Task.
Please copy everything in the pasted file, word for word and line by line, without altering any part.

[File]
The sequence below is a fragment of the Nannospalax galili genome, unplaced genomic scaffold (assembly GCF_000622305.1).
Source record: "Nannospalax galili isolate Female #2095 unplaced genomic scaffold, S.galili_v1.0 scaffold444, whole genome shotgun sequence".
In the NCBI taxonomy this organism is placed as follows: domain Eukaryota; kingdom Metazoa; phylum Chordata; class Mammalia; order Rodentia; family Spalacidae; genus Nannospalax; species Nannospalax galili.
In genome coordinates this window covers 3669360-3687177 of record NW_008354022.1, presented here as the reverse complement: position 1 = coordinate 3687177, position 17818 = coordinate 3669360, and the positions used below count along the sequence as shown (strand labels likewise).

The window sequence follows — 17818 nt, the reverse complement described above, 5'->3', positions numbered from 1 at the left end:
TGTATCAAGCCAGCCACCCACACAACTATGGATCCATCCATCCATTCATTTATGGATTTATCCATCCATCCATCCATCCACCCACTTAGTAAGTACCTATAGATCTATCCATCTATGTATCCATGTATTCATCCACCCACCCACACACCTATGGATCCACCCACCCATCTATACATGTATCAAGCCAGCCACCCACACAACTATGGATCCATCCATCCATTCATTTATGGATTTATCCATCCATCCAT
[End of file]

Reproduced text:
The sequence below is a fragment of the Nannospalax galili genome, unplaced genomic scaffold (assembly GCF_000622305.1).
Source record: "Nannospalax galili isolate Female #2095 unplaced genomic scaffold, S.galili_v1.0 scaffold444, whole genome shotgun sequence".
In the NCBI taxonomy this organism is placed as follows: domain Eukaryota; kingdom Metazoa; phylum Chordata; class Mammalia; order Rodentia; family Spalacidae; genus Nannospalax; species Nannospalax galili.
In genome coordinates this window covers 3669360-3687177 of record NW_008354022.1, presented here as the reverse complement: position 1 = coordinate 3687177, position 17818 = coordinate 3669360, and the positions used below count along the sequence as shown (strand labels likewise).

The window sequence follows — 17818 nt, the reverse complement described above, 5'->3', positions numbered from 1 at the left end:
TGTATCAAGCCAGCCACCCACACAACTATGGATCCATCCATCCATTCATTTATGGATTTATCCATCCATCCATCCATCCACCCACTTAGTAAGTACCTATAGATCTATCCATCTATGTATCCATGTATTCATCCACCCACCCACACACCTATGGATCCACCCACCCATCTATACATGTATCAAGCCAGCCACCCACACAACTATGGATCCATCCATCCATTCATTTATGGATTTATCCATCCATCCAT